India is naturally worried over the "very serious crisis" in Sri Lanka and there are "very strong" lessons of fiscal prudence, responsible governance and not having "a culture of freebies" to be learnt, External Affairs Minister S Jaishankar told an all-party meeting in New Delhi on Tuesday.
Jaishankar, who made the initial remarks, and Parliamentary Affairs Minister Pralhad Joshi were among the senior members of the government at the briefing, which was also attended by P Chidambaram and Manickam Tagore of the Congress, Nationalist Congress Party's (NCP) Sharad Pawar and T R Baalu and M M Abdulla of the Dravida Munnetra Kazhagam.
"The reason we took the initiative to request you all to join an all-party meeting was... This is a very serious crisis and what we are seeing in Sri Lanka is in many ways an unprecedented situation," Jaishankar said.
"It is a matter which pertains to a very close neighbour and given the near proximity, we naturally worry about the consequences, the spill-over it has for us," he added.
Jaishankar also said there have been some "misinformed comparisons" in the context of Sri Lanka, wherein some people have asked whether "such a situation can happen in India".
"Lessons from Sri Lanka are very very strong. They are of fiscal prudence, responsible governance and that there should not be a culture of freebies," he said.
M Thambidurai (All India Anna DMK), Saugata Ray (Trinamool Congress), Farooq Abdullah (National Conference), Sanjay Singh (Aam Aadmi Party), Keshava Rao (Telangana Rashtra Samithi), Ritesh Pandey (Bahujan Samaj Party), Vijayasai Reddy (YSR Congress) and Vaiko (Marumalarchi DMK) were among those who attended the meeting.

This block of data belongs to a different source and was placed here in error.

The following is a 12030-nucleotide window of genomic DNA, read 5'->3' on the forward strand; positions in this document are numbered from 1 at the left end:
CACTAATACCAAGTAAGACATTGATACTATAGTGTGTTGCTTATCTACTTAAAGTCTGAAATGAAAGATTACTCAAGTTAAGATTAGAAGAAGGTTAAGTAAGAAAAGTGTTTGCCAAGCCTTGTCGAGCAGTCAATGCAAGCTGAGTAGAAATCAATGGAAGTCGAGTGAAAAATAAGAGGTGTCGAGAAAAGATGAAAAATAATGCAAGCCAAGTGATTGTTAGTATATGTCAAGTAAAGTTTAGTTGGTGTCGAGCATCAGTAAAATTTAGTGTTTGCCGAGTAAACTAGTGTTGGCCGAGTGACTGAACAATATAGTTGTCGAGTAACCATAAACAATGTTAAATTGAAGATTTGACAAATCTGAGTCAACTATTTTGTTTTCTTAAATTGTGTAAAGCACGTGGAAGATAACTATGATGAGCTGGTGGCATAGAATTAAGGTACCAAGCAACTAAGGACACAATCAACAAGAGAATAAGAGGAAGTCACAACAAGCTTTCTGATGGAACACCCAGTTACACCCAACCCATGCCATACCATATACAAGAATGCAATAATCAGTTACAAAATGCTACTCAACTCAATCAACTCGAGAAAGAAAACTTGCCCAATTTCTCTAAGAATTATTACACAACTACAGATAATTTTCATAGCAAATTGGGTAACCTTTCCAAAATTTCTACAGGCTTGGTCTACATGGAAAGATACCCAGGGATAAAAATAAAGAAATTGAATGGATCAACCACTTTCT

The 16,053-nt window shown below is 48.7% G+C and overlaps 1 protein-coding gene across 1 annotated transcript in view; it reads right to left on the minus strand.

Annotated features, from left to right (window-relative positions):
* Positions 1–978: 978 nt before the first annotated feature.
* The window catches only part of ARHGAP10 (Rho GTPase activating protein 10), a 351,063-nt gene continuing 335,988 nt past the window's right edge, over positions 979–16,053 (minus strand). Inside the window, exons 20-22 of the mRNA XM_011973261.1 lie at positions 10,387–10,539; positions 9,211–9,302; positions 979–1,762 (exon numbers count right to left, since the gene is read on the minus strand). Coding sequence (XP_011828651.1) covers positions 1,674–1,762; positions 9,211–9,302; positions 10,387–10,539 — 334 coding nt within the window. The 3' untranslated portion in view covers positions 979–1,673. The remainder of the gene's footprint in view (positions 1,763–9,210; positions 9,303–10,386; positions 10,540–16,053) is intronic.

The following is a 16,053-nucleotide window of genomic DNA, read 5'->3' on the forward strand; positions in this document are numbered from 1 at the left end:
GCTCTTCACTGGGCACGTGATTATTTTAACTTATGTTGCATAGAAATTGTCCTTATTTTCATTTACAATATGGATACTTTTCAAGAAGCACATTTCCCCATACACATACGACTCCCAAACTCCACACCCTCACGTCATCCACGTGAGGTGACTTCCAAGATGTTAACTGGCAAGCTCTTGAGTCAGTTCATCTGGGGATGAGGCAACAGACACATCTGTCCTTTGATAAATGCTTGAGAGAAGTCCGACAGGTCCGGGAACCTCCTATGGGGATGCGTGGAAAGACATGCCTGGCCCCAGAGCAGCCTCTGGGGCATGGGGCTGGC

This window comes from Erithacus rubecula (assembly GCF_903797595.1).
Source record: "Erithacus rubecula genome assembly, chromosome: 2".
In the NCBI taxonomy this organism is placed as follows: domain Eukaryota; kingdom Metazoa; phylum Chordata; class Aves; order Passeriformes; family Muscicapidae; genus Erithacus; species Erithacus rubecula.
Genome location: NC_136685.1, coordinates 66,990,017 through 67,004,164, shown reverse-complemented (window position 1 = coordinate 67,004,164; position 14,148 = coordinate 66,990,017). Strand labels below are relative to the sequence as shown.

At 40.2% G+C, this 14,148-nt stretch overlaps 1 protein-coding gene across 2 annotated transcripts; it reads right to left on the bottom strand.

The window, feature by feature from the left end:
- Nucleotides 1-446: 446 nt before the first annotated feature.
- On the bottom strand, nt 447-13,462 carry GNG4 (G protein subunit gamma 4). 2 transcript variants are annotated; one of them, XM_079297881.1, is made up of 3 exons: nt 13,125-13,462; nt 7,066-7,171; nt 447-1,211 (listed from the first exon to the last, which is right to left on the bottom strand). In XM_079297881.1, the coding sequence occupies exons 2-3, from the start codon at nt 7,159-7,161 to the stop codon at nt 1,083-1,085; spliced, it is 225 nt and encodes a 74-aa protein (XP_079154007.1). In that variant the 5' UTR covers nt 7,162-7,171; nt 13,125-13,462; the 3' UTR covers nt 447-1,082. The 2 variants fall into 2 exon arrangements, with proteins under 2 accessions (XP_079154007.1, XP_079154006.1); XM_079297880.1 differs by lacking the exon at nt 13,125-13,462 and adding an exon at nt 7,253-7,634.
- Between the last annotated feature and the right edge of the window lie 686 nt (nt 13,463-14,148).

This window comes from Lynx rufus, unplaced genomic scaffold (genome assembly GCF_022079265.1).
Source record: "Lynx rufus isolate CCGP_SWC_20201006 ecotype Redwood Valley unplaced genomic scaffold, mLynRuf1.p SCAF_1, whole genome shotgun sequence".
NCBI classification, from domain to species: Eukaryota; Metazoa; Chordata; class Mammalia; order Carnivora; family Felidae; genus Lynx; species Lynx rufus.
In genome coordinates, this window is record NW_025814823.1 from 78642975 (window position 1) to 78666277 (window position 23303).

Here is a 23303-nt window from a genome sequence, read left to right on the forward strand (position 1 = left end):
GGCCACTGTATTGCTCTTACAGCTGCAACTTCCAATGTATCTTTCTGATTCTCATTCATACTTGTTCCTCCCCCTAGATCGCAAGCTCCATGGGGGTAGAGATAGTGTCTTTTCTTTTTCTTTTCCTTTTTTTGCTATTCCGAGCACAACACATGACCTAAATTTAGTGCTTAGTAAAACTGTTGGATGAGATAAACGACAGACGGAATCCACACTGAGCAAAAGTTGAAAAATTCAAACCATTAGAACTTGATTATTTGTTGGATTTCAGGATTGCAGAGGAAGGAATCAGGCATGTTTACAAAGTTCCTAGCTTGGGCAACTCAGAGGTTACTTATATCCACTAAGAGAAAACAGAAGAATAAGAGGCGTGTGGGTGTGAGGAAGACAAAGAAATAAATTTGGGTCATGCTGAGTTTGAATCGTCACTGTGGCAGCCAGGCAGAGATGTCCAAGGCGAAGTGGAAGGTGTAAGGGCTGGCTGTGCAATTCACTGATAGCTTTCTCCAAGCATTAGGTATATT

Sri Lanka is facing its worst economic crisis in seven decades, with a severe foreign exchange shortage hampering the import of essentials, including food, fuel and medicines.
The economic downturn has also sparked a political crisis in the island nation after a popular uprising against the government. Acting president Ranil Wickremesinghe has declared a state of emergency in the country.
Political parties from Tamil Nadu such as the DMK and the AIADMK had demanded at an all-party meet before Parliament's monsoon session began that India should intervene in the crisis shrouding the neighbouring country.